LGBTQ Agenda: HRC, Equality Florida hold online forum as DeSantis administration issues new anti-LGBTQ policies

  • by John Ferrannini, Assistant Editor
  • Wednesday April 19, 2023
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LGBTQ advocates and allies participated in a virtual forum hosted by the Human Rights Campaign and Equality Florida April 19. Speakers included Joe Saunders, Equality Florida senior political director; Multi Sekhem, the father of Samira Burnside, a 16-year-old trans journalist; Burnside; Allen Barsky, social worker and professor at Florida Atlantic University; first grade teacher Shari Gawanter; and HRC President Kelley Robinson. The event was to discuss the ongoing assault on LGBTQ rights in the Sunshine State and was held at the First Presbyterian Church in Tallahassee. Photo: Screengrab via Zoom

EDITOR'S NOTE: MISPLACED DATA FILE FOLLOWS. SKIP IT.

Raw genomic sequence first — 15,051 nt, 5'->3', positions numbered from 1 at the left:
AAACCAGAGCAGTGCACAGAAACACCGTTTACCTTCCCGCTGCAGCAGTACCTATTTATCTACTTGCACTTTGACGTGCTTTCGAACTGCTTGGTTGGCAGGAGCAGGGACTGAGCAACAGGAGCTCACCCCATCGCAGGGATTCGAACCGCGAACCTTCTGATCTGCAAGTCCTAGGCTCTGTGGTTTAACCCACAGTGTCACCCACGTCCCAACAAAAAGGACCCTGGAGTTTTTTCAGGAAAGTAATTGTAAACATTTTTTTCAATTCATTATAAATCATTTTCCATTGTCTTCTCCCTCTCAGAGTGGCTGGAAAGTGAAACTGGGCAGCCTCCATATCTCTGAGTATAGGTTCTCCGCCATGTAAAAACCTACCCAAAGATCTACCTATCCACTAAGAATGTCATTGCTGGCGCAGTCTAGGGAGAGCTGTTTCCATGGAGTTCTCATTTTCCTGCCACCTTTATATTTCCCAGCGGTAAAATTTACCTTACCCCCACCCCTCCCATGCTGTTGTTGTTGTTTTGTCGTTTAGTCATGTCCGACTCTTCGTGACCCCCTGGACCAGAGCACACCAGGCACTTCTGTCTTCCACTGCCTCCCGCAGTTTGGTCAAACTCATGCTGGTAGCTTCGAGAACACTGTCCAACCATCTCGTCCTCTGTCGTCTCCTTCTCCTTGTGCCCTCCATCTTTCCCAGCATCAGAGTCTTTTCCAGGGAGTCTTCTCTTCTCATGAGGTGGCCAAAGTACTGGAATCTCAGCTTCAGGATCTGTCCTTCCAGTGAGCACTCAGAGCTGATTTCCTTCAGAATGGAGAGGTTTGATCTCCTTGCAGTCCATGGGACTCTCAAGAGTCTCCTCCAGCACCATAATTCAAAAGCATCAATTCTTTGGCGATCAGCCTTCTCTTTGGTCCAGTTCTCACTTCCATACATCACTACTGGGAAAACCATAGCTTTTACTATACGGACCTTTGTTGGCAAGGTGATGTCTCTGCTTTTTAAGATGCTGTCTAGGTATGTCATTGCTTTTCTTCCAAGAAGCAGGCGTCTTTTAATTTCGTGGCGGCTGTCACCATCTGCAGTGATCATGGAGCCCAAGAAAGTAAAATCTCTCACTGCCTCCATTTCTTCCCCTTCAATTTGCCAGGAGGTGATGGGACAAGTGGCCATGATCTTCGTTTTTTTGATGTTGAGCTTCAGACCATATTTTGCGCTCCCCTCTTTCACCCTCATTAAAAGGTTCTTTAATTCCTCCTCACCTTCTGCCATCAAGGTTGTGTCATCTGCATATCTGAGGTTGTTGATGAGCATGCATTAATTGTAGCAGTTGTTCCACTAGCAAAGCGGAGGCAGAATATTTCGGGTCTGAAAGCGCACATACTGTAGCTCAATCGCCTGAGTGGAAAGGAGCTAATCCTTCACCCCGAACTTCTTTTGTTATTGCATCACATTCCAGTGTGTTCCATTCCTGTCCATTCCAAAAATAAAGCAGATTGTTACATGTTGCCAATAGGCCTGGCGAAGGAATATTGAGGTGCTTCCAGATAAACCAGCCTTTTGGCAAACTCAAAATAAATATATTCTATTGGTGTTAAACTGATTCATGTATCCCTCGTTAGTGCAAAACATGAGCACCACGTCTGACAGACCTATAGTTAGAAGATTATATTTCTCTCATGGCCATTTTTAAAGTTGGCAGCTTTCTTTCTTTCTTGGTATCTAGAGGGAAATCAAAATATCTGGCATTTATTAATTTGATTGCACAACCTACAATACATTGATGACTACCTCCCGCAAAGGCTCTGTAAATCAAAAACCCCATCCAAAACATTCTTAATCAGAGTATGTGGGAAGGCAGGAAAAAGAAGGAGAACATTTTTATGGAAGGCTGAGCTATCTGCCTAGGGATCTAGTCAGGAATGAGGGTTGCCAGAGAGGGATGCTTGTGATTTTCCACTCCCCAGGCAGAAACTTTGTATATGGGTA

LGBTQ advocates and allies participated in a virtual forum hosted by the Human Rights Campaign and Equality Florida April 19. Speakers included Joe Saunders, Equality Florida senior political director; Multi Sekhem, the father of Samira Burnside, a 16-year-old trans journalist; Burnside; Allen Barsky, social worker and professor at Florida Atlantic University; first grade teacher Shari Gawanter; and HRC President Kelley Robinson. The event was to discuss the ongoing assault on LGBTQ rights in the Sunshine State and was held at the First Presbyterian Church in Tallahassee. Photo: Screengrab via Zoom

The Human Rights Campaign joined Equality Florida in a forum Wednesday about the unprecedented assault on LGBTQ rights in the Sunshine State — the same day that the Florida House of Representatives and the Sunshine State's Board of Education are set to take further action on anti-LGBTQ policies.

As the Bay Area Reporter reported April 18, Equality Florida issued a travel advisory warning against visiting the state considering the political environment, which the state's equality group said includes 22 anti-LGBTQ bills being under consideration this year alone, a record for the state.